By: Diane Benjamin
Heartland Community College Board Policy: Board Policy Manual 6-17-15 POST to WEB
See page 22. Part of the policy is something some citizens wish other areas of government allowed:
The Board may at any time recognize members of the public for purposes of making formal presentations to the Board. Formal presentations shall be any presentations that require more than five minutes or include media, such as but not limited to PowerPoint, video, or other electronic or audio presentations. (See the link for more information)
Heartland also has a Public Comment policy for citizens not making formal presentations. It start off pretty good:
Appearances before the Board regarding items on the Board’s agenda that do not represent a formal presentation as described above, and are less than five minutes, may be accommodated by submitting a request to the Secretary of the Board not less than 20 minutes before the scheduled start of the meeting. Such comments shall be made at the time allotted on the agenda by the Chair of the Board, and the aggregate of all such comments shall not normally exceed 30 minutes. To facilitate an orderly process, appearance requests should be registered on a Board-provided form and submitted to the Secretary of the Board.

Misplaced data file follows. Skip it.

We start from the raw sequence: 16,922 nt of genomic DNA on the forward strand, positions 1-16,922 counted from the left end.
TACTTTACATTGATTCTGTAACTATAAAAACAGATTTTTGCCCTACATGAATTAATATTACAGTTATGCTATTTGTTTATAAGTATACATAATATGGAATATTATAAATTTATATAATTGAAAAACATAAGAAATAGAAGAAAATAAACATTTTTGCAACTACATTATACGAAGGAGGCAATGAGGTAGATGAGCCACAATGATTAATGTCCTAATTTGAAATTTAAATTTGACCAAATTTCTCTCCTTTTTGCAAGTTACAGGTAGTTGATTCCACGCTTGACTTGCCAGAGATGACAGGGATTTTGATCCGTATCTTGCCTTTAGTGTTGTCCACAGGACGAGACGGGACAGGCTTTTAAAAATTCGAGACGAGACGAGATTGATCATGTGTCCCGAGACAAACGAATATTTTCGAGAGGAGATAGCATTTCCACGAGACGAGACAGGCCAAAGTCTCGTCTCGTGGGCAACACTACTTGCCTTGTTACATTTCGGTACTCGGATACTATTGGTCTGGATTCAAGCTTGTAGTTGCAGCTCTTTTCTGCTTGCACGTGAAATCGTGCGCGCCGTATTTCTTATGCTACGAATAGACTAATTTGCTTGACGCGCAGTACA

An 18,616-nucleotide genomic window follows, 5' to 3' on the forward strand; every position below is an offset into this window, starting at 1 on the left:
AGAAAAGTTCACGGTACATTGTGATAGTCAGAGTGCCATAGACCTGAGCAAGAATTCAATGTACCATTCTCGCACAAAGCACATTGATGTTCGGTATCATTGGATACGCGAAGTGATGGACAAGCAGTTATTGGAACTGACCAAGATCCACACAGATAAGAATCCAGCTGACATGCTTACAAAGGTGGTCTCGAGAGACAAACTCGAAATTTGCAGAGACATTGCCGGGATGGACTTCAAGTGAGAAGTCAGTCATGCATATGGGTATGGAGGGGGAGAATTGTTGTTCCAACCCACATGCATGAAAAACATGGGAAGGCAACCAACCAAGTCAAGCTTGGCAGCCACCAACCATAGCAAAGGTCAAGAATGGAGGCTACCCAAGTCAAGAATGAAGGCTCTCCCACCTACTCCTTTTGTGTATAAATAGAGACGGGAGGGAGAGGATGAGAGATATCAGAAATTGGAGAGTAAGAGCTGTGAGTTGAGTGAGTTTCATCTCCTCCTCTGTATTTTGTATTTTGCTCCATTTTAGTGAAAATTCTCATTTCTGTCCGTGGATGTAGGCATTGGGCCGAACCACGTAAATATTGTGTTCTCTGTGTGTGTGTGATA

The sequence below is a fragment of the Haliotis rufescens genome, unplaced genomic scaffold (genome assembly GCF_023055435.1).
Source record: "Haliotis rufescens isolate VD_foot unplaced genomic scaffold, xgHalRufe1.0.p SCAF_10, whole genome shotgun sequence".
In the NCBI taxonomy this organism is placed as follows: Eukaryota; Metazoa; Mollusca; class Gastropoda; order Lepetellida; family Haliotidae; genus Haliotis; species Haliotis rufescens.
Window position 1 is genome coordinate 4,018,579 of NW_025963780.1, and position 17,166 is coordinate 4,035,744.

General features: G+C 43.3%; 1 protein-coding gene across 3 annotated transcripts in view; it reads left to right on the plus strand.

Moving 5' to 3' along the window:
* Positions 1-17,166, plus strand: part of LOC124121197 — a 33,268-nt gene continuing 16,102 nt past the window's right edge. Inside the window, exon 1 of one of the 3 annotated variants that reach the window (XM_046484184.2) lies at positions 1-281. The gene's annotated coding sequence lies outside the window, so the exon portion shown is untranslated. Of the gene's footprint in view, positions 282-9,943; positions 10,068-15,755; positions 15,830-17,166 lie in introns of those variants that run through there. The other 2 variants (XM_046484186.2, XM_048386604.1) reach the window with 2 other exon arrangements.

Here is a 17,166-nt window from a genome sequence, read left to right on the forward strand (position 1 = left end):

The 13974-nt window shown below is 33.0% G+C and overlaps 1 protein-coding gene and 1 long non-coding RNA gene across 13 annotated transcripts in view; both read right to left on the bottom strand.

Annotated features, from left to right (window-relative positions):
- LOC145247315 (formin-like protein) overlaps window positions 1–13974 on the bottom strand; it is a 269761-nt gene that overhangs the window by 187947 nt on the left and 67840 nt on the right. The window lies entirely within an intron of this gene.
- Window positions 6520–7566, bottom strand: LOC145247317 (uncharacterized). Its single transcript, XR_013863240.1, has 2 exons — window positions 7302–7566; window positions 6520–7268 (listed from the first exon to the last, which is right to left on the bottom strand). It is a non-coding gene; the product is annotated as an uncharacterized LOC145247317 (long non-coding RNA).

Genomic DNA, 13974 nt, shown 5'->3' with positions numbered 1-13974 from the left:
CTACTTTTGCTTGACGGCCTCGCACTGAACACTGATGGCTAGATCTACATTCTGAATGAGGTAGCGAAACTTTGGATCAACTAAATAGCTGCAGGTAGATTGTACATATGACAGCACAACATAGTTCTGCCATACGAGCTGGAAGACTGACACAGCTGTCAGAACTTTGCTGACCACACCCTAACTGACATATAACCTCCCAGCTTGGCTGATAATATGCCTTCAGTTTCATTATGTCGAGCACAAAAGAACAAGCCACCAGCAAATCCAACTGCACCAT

Instead of the three minutes other agencies allow, Heartland allows up to five. 20 minutes before the start of a meeting is excessive and shouldn’t be required.
The policy heads downhill from there:
To be recognized, the appearance request shall include the name, address and position of the individual wishing to speak, the name of the organization or group represented, the topic/item to be addressed, and whether the requestor has appeared earlier on the topic before any other meeting of the Board. In lieu of oral presentations, individuals may present brief written materials not to exceed five pages to the Secretary of the Board for distribution and consideration by the Board in advance of the meeting.
None of the information in red is required under the Open Meetings Act and is therefore illegal. Maybe 20 minutes before the meeting is required so the Board can prepare based on what a citizen submits.
Citizens have a statutory right to address all public bodies. The Board is already limiting comments to 5 minutes, which is allowed. The rest of the required information makes it clear the substance of comments is evaluated not on what is said, but who may be represented.
Not a good thing for “public servants”. It looks suspiciously like Board members will dismiss or listen to comments based on affiliations.